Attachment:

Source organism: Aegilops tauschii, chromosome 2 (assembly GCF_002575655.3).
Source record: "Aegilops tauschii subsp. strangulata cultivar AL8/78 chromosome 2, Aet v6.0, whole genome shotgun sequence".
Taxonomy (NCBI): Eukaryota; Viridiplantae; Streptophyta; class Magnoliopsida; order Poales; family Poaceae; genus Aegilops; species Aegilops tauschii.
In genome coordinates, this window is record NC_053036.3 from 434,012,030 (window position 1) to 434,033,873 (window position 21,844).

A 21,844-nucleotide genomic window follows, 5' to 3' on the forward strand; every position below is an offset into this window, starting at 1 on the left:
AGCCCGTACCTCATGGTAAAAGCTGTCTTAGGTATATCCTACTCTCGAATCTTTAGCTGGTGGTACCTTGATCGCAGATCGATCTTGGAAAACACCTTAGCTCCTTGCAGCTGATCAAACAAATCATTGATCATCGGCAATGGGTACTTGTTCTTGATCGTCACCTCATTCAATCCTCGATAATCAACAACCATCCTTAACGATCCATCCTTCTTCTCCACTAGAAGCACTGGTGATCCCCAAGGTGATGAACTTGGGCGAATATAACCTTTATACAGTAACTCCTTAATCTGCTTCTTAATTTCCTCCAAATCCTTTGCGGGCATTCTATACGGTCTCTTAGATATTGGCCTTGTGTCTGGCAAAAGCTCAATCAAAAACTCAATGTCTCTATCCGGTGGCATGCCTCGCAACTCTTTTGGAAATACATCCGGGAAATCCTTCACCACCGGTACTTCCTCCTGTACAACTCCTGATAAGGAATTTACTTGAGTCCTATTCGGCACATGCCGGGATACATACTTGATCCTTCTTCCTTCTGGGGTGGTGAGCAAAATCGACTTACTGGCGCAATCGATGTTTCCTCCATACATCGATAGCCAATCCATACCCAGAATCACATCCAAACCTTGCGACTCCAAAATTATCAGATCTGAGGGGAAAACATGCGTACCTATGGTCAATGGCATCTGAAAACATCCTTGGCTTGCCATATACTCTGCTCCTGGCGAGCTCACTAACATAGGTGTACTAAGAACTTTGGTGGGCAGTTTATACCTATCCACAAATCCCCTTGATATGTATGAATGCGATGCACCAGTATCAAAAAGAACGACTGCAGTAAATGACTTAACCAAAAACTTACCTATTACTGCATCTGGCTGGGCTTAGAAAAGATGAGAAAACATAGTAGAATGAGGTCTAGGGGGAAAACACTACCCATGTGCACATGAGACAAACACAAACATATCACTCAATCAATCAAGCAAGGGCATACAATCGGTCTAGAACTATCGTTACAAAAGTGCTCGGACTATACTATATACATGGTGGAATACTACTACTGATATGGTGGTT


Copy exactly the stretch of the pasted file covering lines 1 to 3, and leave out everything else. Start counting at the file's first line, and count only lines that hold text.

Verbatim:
Source organism: Aegilops tauschii, chromosome 2 (assembly GCF_002575655.3).
Source record: "Aegilops tauschii subsp. strangulata cultivar AL8/78 chromosome 2, Aet v6.0, whole genome shotgun sequence".
Taxonomy (NCBI): Eukaryota; Viridiplantae; Streptophyta; class Magnoliopsida; order Poales; family Poaceae; genus Aegilops; species Aegilops tauschii.